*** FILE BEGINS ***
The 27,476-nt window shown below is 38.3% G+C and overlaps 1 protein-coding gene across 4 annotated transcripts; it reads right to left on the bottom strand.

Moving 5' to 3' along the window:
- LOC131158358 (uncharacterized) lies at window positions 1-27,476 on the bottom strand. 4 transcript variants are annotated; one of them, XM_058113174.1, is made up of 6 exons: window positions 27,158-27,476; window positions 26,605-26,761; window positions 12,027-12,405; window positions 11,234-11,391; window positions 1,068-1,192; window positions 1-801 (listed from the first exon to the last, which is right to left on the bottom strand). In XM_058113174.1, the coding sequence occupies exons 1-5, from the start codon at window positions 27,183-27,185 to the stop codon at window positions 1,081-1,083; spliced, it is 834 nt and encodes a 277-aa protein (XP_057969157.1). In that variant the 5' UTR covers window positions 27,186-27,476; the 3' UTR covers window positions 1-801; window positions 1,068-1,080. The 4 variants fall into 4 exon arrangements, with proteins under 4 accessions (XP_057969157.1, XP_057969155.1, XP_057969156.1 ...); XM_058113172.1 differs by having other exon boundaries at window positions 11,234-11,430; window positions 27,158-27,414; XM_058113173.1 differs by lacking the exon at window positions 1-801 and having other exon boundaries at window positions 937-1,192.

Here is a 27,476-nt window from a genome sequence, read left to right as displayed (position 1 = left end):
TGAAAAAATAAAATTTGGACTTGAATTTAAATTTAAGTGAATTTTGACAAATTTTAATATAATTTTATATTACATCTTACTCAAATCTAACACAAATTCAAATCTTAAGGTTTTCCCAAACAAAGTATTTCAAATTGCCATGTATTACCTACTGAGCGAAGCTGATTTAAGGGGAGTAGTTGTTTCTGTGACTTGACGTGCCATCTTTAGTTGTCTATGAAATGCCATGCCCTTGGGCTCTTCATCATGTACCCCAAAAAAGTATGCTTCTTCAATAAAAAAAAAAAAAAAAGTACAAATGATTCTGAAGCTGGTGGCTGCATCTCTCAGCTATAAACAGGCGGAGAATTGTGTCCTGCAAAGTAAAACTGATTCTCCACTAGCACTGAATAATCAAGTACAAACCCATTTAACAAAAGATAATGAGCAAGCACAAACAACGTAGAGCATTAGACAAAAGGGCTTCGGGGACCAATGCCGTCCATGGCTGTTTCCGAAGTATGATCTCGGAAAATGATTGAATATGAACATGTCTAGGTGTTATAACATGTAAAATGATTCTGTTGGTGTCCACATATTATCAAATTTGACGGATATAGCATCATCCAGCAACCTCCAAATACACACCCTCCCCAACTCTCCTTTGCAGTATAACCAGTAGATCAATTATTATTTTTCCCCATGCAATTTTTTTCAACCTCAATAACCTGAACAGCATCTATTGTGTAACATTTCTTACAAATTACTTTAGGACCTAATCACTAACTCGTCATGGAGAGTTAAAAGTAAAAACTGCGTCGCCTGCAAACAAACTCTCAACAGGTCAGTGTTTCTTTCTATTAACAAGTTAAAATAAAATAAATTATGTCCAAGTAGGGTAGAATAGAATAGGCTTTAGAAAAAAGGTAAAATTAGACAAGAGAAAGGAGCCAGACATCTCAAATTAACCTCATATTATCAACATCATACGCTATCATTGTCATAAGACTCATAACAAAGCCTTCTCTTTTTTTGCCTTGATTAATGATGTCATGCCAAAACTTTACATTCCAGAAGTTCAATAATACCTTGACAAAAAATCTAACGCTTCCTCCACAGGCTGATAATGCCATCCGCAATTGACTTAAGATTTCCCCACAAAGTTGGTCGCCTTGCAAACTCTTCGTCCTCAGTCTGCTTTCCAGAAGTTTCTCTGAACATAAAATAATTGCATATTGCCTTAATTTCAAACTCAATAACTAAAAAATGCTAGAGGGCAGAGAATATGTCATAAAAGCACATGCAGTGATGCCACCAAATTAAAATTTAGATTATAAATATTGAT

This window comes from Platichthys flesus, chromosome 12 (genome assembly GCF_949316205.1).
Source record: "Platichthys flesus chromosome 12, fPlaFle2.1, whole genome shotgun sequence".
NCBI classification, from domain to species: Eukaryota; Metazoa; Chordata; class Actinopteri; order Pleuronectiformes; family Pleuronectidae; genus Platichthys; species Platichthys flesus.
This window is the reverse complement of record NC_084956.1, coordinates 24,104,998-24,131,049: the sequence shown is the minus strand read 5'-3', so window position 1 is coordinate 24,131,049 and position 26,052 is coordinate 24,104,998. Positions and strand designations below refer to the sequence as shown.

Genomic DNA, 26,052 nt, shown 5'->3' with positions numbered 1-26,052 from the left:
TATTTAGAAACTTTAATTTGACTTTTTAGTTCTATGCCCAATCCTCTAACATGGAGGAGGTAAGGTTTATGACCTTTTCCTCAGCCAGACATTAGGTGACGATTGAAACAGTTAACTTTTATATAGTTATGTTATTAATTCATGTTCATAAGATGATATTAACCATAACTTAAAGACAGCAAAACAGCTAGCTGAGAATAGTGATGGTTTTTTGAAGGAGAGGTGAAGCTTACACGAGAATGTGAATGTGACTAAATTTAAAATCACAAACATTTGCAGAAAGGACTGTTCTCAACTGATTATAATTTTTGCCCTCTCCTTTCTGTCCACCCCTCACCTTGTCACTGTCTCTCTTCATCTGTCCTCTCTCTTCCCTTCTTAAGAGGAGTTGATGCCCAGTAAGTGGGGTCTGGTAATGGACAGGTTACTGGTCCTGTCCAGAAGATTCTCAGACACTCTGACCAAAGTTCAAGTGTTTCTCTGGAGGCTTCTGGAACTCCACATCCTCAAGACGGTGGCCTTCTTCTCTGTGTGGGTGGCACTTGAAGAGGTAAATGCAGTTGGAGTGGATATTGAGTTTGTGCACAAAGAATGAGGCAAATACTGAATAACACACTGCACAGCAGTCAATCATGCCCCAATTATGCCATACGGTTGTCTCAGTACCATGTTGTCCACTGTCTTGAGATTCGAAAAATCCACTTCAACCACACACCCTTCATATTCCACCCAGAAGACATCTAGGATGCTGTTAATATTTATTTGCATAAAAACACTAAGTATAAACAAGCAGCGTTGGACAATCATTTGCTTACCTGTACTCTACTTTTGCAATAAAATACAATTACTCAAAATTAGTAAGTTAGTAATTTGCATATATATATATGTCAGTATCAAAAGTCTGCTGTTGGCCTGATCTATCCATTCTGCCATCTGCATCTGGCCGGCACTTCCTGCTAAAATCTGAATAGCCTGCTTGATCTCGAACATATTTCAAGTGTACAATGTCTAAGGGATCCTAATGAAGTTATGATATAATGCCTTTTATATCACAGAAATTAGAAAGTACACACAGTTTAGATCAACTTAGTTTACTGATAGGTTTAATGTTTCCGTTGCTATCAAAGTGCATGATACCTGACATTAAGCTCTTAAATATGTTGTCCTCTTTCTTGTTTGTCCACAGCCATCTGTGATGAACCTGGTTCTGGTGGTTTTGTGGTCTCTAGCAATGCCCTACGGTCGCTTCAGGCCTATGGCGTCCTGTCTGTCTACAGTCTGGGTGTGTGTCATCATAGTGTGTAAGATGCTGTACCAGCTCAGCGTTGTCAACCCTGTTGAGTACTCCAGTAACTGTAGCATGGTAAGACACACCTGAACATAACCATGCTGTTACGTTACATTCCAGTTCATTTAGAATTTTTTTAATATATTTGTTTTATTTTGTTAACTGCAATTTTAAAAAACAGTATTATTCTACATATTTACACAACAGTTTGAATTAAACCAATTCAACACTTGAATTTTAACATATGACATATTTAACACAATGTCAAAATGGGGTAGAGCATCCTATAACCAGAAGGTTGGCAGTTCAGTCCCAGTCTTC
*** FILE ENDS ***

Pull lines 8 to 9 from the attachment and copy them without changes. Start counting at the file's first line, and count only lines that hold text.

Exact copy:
NCBI classification, from domain to species: Eukaryota; Metazoa; Chordata; class Actinopteri; order Pleuronectiformes; family Pleuronectidae; genus Platichthys; species Platichthys flesus.
This window is the reverse complement of record NC_084956.1, coordinates 24,104,998-24,131,049: the sequence shown is the minus strand read 5'-3', so window position 1 is coordinate 24,131,049 and position 26,052 is coordinate 24,104,998. Positions and strand designations below refer to the sequence as shown.